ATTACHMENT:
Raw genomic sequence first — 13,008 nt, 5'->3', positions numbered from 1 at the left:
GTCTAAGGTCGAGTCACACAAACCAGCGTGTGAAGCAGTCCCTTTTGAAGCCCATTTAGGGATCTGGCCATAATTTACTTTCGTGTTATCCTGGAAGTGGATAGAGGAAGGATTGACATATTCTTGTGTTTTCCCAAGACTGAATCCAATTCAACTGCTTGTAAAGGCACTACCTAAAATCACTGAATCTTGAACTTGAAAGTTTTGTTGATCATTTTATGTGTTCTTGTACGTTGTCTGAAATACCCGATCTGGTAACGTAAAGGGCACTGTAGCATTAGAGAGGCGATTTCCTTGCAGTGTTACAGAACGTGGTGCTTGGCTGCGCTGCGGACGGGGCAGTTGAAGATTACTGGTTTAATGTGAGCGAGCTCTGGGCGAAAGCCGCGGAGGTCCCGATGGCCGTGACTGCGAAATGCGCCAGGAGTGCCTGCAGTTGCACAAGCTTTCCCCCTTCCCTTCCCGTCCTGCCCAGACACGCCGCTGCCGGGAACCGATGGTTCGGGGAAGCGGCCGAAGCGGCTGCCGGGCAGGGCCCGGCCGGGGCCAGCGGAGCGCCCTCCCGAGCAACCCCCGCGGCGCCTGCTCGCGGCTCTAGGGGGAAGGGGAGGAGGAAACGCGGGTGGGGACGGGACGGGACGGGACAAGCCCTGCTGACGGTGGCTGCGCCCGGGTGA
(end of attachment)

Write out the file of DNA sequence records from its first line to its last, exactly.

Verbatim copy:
Raw genomic sequence first — 13,008 nt, 5'->3', positions numbered from 1 at the left:
GTCTAAGGTCGAGTCACACAAACCAGCGTGTGAAGCAGTCCCTTTTGAAGCCCATTTAGGGATCTGGCCATAATTTACTTTCGTGTTATCCTGGAAGTGGATAGAGGAAGGATTGACATATTCTTGTGTTTTCCCAAGACTGAATCCAATTCAACTGCTTGTAAAGGCACTACCTAAAATCACTGAATCTTGAACTTGAAAGTTTTGTTGATCATTTTATGTGTTCTTGTACGTTGTCTGAAATACCCGATCTGGTAACGTAAAGGGCACTGTAGCATTAGAGAGGCGATTTCCTTGCAGTGTTACAGAACGTGGTGCTTGGCTGCGCTGCGGACGGGGCAGTTGAAGATTACTGGTTTAATGTGAGCGAGCTCTGGGCGAAAGCCGCGGAGGTCCCGATGGCCGTGACTGCGAAATGCGCCAGGAGTGCCTGCAGTTGCACAAGCTTTCCCCCTTCCCTTCCCGTCCTGCCCAGACACGCCGCTGCCGGGAACCGATGGTTCGGGGAAGCGGCCGAAGCGGCTGCCGGGCAGGGCCCGGCCGGGGCCAGCGGAGCGCCCTCCCGAGCAACCCCCGCGGCGCCTGCTCGCGGCTCTAGGGGGAAGGGGAGGAGGAAACGCGGGTGGGGACGGGACGGGACGGGACAAGCCCTGCTGACGGTGGCTGCGCCCGGGTGA